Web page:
The parties evidently did not discuss what the complainant's salary would be when he was transferred out of the Dri-Tec division and, while the respondent may have planned to eliminate the bonus, it did not expressly tell the complainant that this was the case, and the complainant proceeded under the assumption that his $25,000 bonus would continue for two years as planned. Moreover, the respondent did not introduce any evidence at the hearing with regard to the complainant's 2002 salary, and although during its cross-examination of the complainant it attempted to call into question his assumptions about his salary, it did not present any testimony or documentary evidence of its own on this point. Given these circumstances, the commission believes a conclusion that the existing contract was ongoing is the most reasonable one based on the evidence.

The commission also notes that the reason the complainant received the incentive bonus was because Dri-Tec was a brand new product and he was not expected to make many sales. Thus, the sales incentive for Dri-Tec was meant to replace the bonus or commission the complainant would have earned working with a more established product. If the complainant were not awarded the sales incentive this would not necessarily serve to reduce his backpay, since his make-whole remedy might then encompass the sales commission or bonus he would have been able to earn based upon his sales in the hospital division.

Attorney Fees

Finally, the respondent challenges two aspects of the attorney fee award. (2)   First, the respondent argues for reduction of the fees awarded for reviewing discovery requests. The respondent maintains that the complainant's attorney reviewed discovery responses and discussed them with the complainant for two hours on November 4, 2002, then spent an additional eight hours reviewing discovery responses on December 2 and 4. The respondent contends that the additional eight hours should be excluded, since no new discovery was served until December 11 and because the complainant's attorney has not explained why he needed to spend an additional eight hours reviewing the same responses.

The respondent's argument is a compelling one. The respondent served the complainant with seven pages of responses to requests to admit or deny on November 4, but did not serve any further discovery material prior to December 11. Consequently, although the December 4 entry states, "Review of further RFT discovery," it appears that the complainant's attorney was actually re-reviewing the documents provided on November 4 on the two subsequent occasions identified by the respondent. If, in fact, the complainant's attorney was reviewing other documents of which the commission is unaware, he could have availed himself of the opportunity to explain this when he submitted his responsive brief to the commission. He has not done so, and the commission sees no other explanation for the fee entry than that offered by the respondent.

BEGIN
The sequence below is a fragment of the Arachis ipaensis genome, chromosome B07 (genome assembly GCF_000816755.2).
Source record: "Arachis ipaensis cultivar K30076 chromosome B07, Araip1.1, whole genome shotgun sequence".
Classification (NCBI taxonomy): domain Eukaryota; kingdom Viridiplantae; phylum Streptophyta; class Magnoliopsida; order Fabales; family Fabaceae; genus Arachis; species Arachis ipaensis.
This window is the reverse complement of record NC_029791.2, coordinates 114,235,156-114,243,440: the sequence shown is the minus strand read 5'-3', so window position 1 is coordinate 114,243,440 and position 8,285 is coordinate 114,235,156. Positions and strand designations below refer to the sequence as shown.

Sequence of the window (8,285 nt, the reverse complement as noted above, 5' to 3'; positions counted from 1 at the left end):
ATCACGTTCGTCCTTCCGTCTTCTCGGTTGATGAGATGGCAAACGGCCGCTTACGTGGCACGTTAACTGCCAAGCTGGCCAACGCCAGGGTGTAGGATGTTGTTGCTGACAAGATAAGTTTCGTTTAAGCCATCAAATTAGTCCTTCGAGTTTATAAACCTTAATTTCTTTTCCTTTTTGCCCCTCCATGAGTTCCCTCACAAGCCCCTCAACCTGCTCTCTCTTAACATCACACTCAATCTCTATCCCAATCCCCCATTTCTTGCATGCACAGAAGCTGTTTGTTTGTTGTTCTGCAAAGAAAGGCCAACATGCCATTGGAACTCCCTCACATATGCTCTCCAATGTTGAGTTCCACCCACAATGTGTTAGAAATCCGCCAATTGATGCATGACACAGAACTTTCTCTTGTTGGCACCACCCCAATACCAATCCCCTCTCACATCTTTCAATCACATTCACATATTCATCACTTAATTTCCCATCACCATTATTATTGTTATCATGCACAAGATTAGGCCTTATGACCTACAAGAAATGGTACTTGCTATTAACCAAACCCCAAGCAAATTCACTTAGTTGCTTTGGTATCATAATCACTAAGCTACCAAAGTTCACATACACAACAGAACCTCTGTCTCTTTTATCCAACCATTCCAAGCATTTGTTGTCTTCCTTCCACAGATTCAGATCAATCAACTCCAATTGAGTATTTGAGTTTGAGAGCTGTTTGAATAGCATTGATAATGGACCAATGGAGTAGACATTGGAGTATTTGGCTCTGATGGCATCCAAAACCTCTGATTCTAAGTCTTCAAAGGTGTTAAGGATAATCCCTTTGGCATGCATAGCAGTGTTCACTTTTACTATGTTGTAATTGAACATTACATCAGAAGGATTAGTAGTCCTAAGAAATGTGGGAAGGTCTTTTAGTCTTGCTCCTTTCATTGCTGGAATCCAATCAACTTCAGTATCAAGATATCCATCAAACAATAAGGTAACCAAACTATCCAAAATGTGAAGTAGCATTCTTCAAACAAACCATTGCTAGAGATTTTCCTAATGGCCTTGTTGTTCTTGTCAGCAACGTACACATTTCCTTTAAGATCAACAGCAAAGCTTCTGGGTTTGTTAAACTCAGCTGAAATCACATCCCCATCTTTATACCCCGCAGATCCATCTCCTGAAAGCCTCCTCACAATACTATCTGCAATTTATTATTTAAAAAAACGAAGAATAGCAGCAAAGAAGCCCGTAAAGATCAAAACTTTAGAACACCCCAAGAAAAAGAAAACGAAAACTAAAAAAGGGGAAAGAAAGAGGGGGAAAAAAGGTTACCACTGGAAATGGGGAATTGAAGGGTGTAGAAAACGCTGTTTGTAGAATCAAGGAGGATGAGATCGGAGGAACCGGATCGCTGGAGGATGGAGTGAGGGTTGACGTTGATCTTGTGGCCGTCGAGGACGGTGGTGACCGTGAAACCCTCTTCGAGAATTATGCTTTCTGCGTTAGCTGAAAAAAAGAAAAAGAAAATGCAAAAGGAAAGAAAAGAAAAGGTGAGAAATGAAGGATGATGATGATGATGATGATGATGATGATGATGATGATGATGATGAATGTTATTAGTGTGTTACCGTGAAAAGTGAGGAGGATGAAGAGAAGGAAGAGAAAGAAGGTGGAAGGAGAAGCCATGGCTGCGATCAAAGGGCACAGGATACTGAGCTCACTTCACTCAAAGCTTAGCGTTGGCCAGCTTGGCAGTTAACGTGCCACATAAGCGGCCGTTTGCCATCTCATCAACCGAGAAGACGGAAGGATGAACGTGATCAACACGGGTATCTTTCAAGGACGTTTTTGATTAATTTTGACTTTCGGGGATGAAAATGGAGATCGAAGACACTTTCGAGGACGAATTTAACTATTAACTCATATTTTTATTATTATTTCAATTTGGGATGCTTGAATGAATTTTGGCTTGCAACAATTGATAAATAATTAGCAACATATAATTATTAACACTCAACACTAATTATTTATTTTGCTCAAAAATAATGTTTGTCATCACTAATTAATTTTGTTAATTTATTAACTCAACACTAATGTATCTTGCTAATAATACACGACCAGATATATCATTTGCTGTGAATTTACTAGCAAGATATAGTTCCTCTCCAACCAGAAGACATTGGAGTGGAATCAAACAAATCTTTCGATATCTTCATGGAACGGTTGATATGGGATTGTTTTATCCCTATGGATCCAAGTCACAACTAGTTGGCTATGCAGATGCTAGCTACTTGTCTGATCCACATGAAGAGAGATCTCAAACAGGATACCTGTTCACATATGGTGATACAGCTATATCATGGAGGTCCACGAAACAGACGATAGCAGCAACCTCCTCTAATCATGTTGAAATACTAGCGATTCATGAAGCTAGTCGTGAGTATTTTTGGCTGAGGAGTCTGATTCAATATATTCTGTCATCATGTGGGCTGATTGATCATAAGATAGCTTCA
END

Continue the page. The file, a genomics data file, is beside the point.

Having first concluded that the complainant's attorney fee request includes a total of ten hours spent reviewing responses to requests to admit or deny, the commission must agree with the respondent that this was an excessive amount of time to have expended reviewing seven pages of discovery material. The complainant's attorney's records indicate that it took him five hours to draft the requests to admit or deny, and while that is not necessarily a measure of how long it should have reasonably taken him to review the responses, it does seem unlikely that it would take longer to read responses than it took to draft the questions in the first place. Moreover, while there might be a plausible explanation as to why ten hours was necessary, the complainant's attorney has failed to offer one. The commission concludes that five hours would have been sufficient for the careful review of the discovery materials in question, and it has reduced the attorney fee award accordingly.

The respondent also contends that the complainant's attorney spent 35.5 hours reviewing the transcript and preparing his post-hearing brief, which was twenty- two pages in length and contained "virtually no legal citation." The respondent contends that this fee request is excessive and suggests that a more appropriate amount of time would be 18.25 hours. However, the administrative law judge considered the same argument and concluded that the fee request was not excessive, and the commission sees no compelling reason to disagree. Although the complainant's brief did not contain many legal citations, it did contain numerous citations to the transcript, and the commission declines to find that the amount of time billed for preparation of the brief was excessive.

Finally, the complainant has requested a total of $1,725, representing 11.5 hours of work, in conjunction with responding to the respondent's petition and brief. The commission believes this request is reasonable, and although the respondent has filed a responsive brief, it has not challenged it. The commission, therefore, has modified the administrative law judge's decision to include an additional $1,725 in attorney fees reasonably incurred in conjunction with the proceedings before the commission.

Attorney Bradley S. Stern
Attorney Jane C. Schlicht

Appealed to Circuit Court. Affirmed November 29, 2004.

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(1)( Back ) The actual finding is that the complainant only worked in the hospital division for "about four weeks." (See para. 15.)

(2)( Back ) The commission notes that, in its responsive brief, the complainant's attorney argues for reversal of that portion of the administrative law judge's decision denying him fees in conjunction with certain depositions. However, if the complainant wished to challenge that aspect of the administrative law judge's decision, his recourse was to file his own petition. While the filing of a petition for review by any party vests the commission with jurisdiction to review the entire decision, the commission generally does not exercise that jurisdiction to address issues that are neither expressly nor implicitly raised by a petition for review. Dude v. Thompson (LIRC, Nov. 16, 1990).


uploaded 2004/02/09